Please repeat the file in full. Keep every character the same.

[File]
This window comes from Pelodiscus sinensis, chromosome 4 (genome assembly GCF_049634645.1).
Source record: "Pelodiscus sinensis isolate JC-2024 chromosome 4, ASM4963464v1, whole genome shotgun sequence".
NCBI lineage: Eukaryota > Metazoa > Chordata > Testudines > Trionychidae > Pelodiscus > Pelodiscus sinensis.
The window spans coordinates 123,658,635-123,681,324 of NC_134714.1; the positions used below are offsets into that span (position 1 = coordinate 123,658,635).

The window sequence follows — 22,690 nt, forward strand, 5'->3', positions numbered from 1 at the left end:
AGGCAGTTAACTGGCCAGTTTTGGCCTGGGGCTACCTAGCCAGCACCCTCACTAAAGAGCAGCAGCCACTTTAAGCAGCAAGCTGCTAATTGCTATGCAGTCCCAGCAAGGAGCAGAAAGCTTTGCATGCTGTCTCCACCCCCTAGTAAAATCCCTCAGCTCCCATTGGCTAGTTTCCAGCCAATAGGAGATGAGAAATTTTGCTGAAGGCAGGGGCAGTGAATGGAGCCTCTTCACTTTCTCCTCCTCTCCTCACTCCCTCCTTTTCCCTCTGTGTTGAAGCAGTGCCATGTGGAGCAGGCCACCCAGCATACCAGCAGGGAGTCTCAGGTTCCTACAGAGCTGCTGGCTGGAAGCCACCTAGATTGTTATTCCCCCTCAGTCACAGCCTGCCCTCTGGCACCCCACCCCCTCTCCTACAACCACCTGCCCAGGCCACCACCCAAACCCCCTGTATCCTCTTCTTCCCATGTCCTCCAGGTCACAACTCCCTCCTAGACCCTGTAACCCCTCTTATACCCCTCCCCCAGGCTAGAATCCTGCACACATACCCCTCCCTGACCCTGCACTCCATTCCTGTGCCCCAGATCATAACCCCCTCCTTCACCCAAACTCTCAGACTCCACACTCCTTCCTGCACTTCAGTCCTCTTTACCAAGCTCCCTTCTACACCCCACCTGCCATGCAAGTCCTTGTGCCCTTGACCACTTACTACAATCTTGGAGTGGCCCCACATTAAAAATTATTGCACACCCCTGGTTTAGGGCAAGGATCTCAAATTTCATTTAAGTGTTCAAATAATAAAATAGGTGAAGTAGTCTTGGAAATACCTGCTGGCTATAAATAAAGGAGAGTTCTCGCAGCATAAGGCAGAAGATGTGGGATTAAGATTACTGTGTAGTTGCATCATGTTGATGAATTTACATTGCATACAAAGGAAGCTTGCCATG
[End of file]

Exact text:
This window comes from Pelodiscus sinensis, chromosome 4 (genome assembly GCF_049634645.1).
Source record: "Pelodiscus sinensis isolate JC-2024 chromosome 4, ASM4963464v1, whole genome shotgun sequence".
NCBI lineage: Eukaryota > Metazoa > Chordata > Testudines > Trionychidae > Pelodiscus > Pelodiscus sinensis.
The window spans coordinates 123,658,635-123,681,324 of NC_134714.1; the positions used below are offsets into that span (position 1 = coordinate 123,658,635).

The window sequence follows — 22,690 nt, forward strand, 5'->3', positions numbered from 1 at the left end:
AGGCAGTTAACTGGCCAGTTTTGGCCTGGGGCTACCTAGCCAGCACCCTCACTAAAGAGCAGCAGCCACTTTAAGCAGCAAGCTGCTAATTGCTATGCAGTCCCAGCAAGGAGCAGAAAGCTTTGCATGCTGTCTCCACCCCCTAGTAAAATCCCTCAGCTCCCATTGGCTAGTTTCCAGCCAATAGGAGATGAGAAATTTTGCTGAAGGCAGGGGCAGTGAATGGAGCCTCTTCACTTTCTCCTCCTCTCCTCACTCCCTCCTTTTCCCTCTGTGTTGAAGCAGTGCCATGTGGAGCAGGCCACCCAGCATACCAGCAGGGAGTCTCAGGTTCCTACAGAGCTGCTGGCTGGAAGCCACCTAGATTGTTATTCCCCCTCAGTCACAGCCTGCCCTCTGGCACCCCACCCCCTCTCCTACAACCACCTGCCCAGGCCACCACCCAAACCCCCTGTATCCTCTTCTTCCCATGTCCTCCAGGTCACAACTCCCTCCTAGACCCTGTAACCCCTCTTATACCCCTCCCCCAGGCTAGAATCCTGCACACATACCCCTCCCTGACCCTGCACTCCATTCCTGTGCCCCAGATCATAACCCCCTCCTTCACCCAAACTCTCAGACTCCACACTCCTTCCTGCACTTCAGTCCTCTTTACCAAGCTCCCTTCTACACCCCACCTGCCATGCAAGTCCTTGTGCCCTTGACCACTTACTACAATCTTGGAGTGGCCCCACATTAAAAATTATTGCACACCCCTGGTTTAGGGCAAGGATCTCAAATTTCATTTAAGTGTTCAAATAATAAAATAGGTGAAGTAGTCTTGGAAATACCTGCTGGCTATAAATAAAGGAGAGTTCTCGCAGCATAAGGCAGAAGATGTGGGATTAAGATTACTGTGTAGTTGCATCATGTTGATGAATTTACATTGCATACAAAGGAAGCTTGCCATG